Deep South rebels seek immunity during public consultations in peace process

Muzliza Mustafa and Nisha David
Kuala Lumpur
Deep South rebels seek immunity during public consultations in peace process Anas Abdulrahman (center), the head of the panel representing Barisan Revolusi Nasional rebels in peace talks with Thailand, and fellow BRN delegates take part in a post-meetings press conference at a hotel in Petaling Jaya, near Kuala Lumpur, Aug. 3, 2022.
S. Mahfuz/BenarNews

Negotiators for the main rebel group in Thailand’s Deep South are asking for diplomatic immunity so they can consult the public in the border region about the peace process without being arrested, they told reporters Wednesday.

Barisan Revolusi Nasional chief peace negotiator Anas Abdulrahman said his side made the request to Thailand’s government during two days of meetings with their Thai counterparts in Malaysia this week, and that BRN was considering the main proposal from the other side – a second pause in violence, but one that would last at least three months.

“We discussed about the mechanism … for the public consultations on the ground … that our representatives involved in the peace talks and the public consultations be given diplomatic immunity,” Anas said during a post-meetings press conference at a hotel in Petaling Jaya, near Kuala Lumpur.

He said the two sides also discussed the Ramadan Peace Initiative, a successful 40-day truce that they had observed in April and May after agreeing to a pause in hostilities following their previous round of in-person talks brokered by Malaysia.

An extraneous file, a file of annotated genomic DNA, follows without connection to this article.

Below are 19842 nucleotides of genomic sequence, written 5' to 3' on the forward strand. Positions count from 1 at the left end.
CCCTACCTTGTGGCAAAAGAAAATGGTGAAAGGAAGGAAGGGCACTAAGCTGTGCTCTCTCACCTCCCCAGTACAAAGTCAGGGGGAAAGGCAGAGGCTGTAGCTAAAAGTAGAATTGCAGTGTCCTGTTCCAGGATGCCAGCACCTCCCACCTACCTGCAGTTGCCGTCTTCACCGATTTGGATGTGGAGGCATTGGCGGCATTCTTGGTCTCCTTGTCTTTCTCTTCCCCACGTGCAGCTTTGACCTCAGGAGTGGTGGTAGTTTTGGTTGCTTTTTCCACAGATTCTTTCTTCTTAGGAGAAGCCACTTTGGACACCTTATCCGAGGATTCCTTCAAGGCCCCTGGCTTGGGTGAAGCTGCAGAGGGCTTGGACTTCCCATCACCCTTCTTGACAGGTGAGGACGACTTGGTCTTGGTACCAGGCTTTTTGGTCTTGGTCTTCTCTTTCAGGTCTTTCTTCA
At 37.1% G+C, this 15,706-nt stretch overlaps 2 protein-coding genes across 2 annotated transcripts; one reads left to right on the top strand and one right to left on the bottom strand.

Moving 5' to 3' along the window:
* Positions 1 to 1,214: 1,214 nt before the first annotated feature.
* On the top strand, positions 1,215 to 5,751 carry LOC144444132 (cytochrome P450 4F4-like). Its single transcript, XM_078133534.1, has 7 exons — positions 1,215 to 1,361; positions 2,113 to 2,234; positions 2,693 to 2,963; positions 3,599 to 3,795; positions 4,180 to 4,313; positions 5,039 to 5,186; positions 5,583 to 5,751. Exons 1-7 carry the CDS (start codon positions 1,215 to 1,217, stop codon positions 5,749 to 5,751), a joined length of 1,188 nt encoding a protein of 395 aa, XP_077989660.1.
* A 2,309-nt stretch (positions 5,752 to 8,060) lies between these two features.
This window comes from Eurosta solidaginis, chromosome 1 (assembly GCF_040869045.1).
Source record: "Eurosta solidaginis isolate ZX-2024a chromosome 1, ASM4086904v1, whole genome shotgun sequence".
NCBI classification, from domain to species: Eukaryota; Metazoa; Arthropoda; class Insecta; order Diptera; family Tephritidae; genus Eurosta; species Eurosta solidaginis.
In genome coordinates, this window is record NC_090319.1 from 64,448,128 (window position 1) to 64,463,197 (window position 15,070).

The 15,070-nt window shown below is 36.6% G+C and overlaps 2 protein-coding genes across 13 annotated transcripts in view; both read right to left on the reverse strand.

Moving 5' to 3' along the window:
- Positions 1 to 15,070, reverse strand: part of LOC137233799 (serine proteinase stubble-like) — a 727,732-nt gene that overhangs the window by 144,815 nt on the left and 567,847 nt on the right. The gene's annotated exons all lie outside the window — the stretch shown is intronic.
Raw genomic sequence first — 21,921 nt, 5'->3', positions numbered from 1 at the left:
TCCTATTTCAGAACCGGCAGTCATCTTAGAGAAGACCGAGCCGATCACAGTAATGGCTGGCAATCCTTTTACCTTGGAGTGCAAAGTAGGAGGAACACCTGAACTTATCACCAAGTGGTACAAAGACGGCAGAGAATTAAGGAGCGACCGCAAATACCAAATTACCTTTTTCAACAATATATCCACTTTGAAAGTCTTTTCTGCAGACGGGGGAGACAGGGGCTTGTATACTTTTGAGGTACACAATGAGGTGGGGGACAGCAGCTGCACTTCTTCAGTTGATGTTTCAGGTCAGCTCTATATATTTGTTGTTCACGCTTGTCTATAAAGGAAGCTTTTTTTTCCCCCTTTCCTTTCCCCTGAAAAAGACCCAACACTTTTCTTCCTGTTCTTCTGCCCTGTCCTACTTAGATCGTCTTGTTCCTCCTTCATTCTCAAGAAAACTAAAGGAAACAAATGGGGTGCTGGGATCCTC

Technical teams from both sides will meet soon to discuss these matters in detail before the next round of official talks – the fourth this year – that will likely take place in October, Anas told BenarNews.

When BenarNews asked him about it on Wednesday, Lt. Gen. Thira Daehwa, the secretary for the Thai peace talks panel, said the Thai side was open to discussing the immunity issue more with BRN.

In response to questions about the Thai side’s new proposal for a 108-day truce – which would go from Aug. 15 to Nov. 30 and cover much of the Buddhist Lent – Anas, who is also known as Hipni Mareh, said BRN needed time to consider the matter.

BRN is the largest of armed separatist groups in Thailand’s far south. Many of its leaders, members and officials are believed to be living across the border in neighboring Malaysia, and are the targets of arrest warrants in the heavily militarized Deep South.

Such immunity for wanted BRN members was necessary to let its representatives participate in bilateral monitoring of peace-related measures in the conflict zone and to enable them to consult with communities in the Deep South without fear of being stopped or arrested, a retired former member of Thai delegations in past peace talks with southern rebel groups had explained to BenarNews.

Under past agreements, the government waived all criminal charges against wanted BRN officials to let them take part in consultations with the public, and even allowed them to stay at Thai military premises for the duration, Thai Army Maj. Gen. Nakrob Boonbuathong had said.

BRN and other separatist groups have been waging a decades-long insurgency against Buddhist-majority Thailand in the Deep South, a predominantly Muslim and Malay-speaking region that encompasses Pattani, Narathiwat, Yala provinces, and four districts of Songkhla province. 

Since the insurgency flared up again in January 2004, more than 7,000 people have been killed and 13,500 others injured in violence across the region, according to Deep South Watch, a local think-tank.

Nontarat Phaicharoen and Mariyam Ahmad contributed to this report from Bangkok and Pattani, Thailand. 


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